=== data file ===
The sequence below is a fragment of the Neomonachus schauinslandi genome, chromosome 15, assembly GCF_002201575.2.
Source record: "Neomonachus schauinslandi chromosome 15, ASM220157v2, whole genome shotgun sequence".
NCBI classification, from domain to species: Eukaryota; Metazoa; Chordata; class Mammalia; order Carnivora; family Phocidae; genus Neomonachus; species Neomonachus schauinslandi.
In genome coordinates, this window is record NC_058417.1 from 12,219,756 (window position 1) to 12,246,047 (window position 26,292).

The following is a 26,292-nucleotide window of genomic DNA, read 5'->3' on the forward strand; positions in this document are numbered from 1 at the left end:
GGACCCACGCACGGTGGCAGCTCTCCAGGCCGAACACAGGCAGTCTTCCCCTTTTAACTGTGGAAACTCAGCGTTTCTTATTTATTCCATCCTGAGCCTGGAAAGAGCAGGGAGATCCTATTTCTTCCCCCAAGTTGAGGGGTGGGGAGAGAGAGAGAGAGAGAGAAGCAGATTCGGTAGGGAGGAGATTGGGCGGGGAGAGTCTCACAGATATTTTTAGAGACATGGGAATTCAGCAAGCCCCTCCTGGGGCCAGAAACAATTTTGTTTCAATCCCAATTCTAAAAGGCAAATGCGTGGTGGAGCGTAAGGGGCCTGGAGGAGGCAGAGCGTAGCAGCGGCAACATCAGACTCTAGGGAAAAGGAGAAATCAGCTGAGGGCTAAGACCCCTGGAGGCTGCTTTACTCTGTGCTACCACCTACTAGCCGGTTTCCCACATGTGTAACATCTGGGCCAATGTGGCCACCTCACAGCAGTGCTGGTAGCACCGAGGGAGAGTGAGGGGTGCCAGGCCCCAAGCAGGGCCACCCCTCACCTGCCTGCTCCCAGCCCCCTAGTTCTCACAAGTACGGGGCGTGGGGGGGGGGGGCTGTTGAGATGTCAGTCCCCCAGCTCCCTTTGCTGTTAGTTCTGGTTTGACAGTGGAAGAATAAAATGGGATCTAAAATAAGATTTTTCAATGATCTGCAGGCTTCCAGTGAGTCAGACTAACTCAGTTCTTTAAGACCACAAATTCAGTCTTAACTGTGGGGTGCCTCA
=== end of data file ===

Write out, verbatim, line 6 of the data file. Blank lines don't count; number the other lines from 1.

GGACCCACGCACGGTGGCAGCTCTCCAGGCCGAACACAGGCAGTCTTCCCCTTTTAACTGTGGAAACTCAGCGTTTCTTATTTATTCCATCCTGAGCCTGGAAAGAGCAGGGAGATCCTATTTCTTCCCCCAAGTTGAGGGGTGGGGAGAGAGAGAGAGAGAGAGAAGCAGATTCGGTAGGGAGGAGATTGGGCGGGGAGAGTCTCACAGATATTTTTAGAGACATGGGAATTCAGCAAGCCCCTCCTGGGGCCAGAAACAATTTTGTTTCAATCCCAATTCTAAAAGGCAAATGCGTGGTGGAGCGTAAGGGGCCTGGAGGAGGCAGAGCGTAGCAGCGGCAACATCAGACTCTAGGGAAAAGGAGAAATCAGCTGAGGGCTAAGACCCCTGGAGGCTGCTTTACTCTGTGCTACCACCTACTAGCCGGTTTCCCACATGTGTAACATCTGGGCCAATGTGGCCACCTCACAGCAGTGCTGGTAGCACCGAGGGAGAGTGAGGGGTGCCAGGCCCCAAGCAGGGCCACCCCTCACCTGCCTGCTCCCAGCCCCCTAGTTCTCACAAGTACGGGGCGTGGGGGGGGGGGGCTGTTGAGATGTCAGTCCCCCAGCTCCCTTTGCTGTTAGTTCTGGTTTGACAGTGGAAGAATAAAATGGGATCTAAAATAAGATTTTTCAATGATCTGCAGGCTTCCAGTGAGTCAGACTAACTCAGTTCTTTAAGACCACAAATTCAGTCTTAACTGTGGGGTGCCTCA